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By Casey Laughman, Managing Editor
March 2013 -
Emergency Preparedness Article Use Policy
As Hurricane Sandy formed off the Atlantic Coast, most of the models being studied by the crisis management team at Cushman & Wakefield showed that the storm would pass safely offshore. But one model consistently showed the storm turning west, merging with a second system and making landfall somewhere on the Mid-Atlantic coast. As the other models began to fall in line with that prediction, it quickly became apparent that low-lying areas of New York, including Cushman & Wakefield's 7 million square feet of managed space in Lower Manhattan, faced potentially historic flooding.
To handle that, says Jim Rosenbluth, director, crisis management, the company began contracting with vendors to help with tasks such as mechanical and electrical work, elevators, dewatering, and cleaning. In addition, Cushman & Wakefield lined up generators and pumps as well as pre-positioning large quantities of cleaning supplies and disinfectants just outside of the anticipated flood zone.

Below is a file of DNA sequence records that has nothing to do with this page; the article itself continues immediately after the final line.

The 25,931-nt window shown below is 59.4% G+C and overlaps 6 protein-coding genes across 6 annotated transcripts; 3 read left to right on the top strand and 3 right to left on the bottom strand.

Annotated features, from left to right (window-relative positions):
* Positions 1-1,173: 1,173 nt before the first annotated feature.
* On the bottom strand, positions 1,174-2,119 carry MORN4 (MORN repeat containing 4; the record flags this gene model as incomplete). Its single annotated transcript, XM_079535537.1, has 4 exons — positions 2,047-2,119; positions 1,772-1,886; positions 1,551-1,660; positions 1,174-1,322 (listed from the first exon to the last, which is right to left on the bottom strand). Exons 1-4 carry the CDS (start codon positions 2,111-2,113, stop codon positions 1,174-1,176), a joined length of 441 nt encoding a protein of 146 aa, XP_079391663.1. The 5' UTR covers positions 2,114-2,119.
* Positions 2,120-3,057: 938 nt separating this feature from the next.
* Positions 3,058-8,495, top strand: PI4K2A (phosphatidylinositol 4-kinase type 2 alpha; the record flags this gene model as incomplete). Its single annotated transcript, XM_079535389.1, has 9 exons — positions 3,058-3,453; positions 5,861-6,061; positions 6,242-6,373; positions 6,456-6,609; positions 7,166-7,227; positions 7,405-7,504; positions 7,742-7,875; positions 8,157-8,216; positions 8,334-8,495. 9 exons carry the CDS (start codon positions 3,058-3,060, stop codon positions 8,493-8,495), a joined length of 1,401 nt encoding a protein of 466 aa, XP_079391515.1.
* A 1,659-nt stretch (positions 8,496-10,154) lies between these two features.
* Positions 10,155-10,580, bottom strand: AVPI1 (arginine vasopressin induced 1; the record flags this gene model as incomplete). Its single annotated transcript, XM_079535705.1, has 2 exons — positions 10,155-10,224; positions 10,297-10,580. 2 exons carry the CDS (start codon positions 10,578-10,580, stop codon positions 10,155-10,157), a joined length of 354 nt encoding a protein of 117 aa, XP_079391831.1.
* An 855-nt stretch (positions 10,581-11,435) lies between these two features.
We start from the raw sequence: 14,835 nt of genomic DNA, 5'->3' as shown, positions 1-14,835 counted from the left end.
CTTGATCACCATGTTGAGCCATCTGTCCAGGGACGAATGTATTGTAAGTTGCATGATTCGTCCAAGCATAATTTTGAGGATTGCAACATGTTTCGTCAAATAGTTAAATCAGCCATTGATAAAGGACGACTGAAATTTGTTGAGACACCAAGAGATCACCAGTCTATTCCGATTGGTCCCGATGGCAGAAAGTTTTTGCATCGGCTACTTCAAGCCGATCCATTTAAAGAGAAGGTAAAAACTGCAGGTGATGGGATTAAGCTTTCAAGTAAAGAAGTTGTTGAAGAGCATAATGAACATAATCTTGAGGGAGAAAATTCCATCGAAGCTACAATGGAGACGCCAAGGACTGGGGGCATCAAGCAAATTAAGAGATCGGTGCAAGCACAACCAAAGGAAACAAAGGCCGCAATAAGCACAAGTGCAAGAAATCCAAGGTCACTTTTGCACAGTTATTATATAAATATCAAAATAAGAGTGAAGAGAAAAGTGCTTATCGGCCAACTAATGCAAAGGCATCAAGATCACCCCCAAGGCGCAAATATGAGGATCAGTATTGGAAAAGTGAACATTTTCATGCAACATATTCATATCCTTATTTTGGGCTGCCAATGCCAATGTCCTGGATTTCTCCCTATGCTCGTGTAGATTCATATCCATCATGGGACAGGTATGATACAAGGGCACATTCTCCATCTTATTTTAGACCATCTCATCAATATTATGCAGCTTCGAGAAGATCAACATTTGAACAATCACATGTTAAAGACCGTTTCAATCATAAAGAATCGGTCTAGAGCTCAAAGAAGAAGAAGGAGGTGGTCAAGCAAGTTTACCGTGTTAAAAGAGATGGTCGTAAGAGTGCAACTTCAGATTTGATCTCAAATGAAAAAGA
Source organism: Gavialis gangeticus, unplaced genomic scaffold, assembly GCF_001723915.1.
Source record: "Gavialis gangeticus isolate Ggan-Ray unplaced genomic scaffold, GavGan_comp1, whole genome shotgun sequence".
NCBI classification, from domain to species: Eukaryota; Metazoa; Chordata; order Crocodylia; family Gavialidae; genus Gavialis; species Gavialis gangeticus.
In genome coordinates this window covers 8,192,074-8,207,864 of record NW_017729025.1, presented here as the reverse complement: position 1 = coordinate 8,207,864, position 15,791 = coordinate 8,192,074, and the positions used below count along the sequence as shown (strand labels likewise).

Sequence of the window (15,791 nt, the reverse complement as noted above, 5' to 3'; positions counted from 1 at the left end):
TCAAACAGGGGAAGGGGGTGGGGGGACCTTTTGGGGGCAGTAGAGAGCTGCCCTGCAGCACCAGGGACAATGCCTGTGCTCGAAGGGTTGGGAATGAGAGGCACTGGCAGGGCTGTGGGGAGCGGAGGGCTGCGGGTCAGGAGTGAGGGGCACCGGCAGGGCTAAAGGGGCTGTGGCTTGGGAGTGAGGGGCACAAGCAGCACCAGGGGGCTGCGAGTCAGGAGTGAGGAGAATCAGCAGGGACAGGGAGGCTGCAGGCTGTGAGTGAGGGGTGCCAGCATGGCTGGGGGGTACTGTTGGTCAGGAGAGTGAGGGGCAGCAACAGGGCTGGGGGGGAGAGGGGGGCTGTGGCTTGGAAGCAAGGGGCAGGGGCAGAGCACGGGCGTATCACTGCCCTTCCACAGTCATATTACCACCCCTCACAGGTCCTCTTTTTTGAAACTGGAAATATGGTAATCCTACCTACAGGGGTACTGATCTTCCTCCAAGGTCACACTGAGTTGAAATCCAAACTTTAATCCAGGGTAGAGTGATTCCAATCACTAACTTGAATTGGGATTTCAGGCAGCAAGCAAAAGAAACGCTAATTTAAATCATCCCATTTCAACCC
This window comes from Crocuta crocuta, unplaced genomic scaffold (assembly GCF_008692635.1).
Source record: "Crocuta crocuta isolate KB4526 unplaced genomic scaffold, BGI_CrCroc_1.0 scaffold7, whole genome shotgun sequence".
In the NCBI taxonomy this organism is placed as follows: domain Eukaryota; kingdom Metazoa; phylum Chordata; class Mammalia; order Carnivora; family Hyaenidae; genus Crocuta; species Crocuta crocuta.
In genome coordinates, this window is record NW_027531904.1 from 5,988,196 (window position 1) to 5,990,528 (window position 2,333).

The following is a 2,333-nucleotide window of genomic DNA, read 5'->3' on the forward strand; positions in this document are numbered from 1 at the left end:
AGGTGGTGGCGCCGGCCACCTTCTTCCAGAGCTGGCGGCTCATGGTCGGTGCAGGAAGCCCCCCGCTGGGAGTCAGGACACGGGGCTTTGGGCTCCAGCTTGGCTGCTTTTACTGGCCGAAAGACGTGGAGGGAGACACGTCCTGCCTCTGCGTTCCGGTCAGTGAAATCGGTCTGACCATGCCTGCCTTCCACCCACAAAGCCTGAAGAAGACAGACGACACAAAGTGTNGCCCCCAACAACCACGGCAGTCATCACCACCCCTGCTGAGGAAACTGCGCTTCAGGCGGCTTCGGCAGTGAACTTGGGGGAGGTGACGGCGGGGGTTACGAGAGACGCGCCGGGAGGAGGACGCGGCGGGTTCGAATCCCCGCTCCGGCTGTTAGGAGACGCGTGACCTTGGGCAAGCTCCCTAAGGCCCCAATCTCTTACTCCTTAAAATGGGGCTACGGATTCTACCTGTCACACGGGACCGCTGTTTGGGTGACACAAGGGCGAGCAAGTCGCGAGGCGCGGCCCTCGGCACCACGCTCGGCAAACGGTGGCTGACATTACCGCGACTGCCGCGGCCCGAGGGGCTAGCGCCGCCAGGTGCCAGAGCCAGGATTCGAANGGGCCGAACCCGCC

"We put all of the logistics in place to be able to recover quickly," he says, including staffing each building with engineering personnel — given strict instructions to either move higher in the buildings or evacuate completely if conditions became too severe — before the storm arrived to be able to address problems as they occurred and head off potential transportation difficulties. It turned out to be a wise decision.
"Even if we had needed to get people down there after the storm passed, we would not have been able to or it would have been very difficult," because of mass transit being shut down due to flooding, he says. "But because we kept crews at the properties throughout the storm, we already had our critical personnel in place to begin restoration operations."
All of the preparations paid off. Of the four Cushman & Wakefield-managed buildings that flooded, two were fully back online within 10 days; the third was back up within two weeks and the fourth within three weeks.
As Rosenbluth says, the key to being back up and running so soon was anticipating the largest challenges very early on and being prepared to respond to them right away.
"In many cases we had to replace electrical switchgear and panels, and rewire, and everything else, but that's what we expected to have to do," he says. "We already had the personnel lined up to do that and the materiel arrived shortly thereafter."
– Casey Laughman, managing editor
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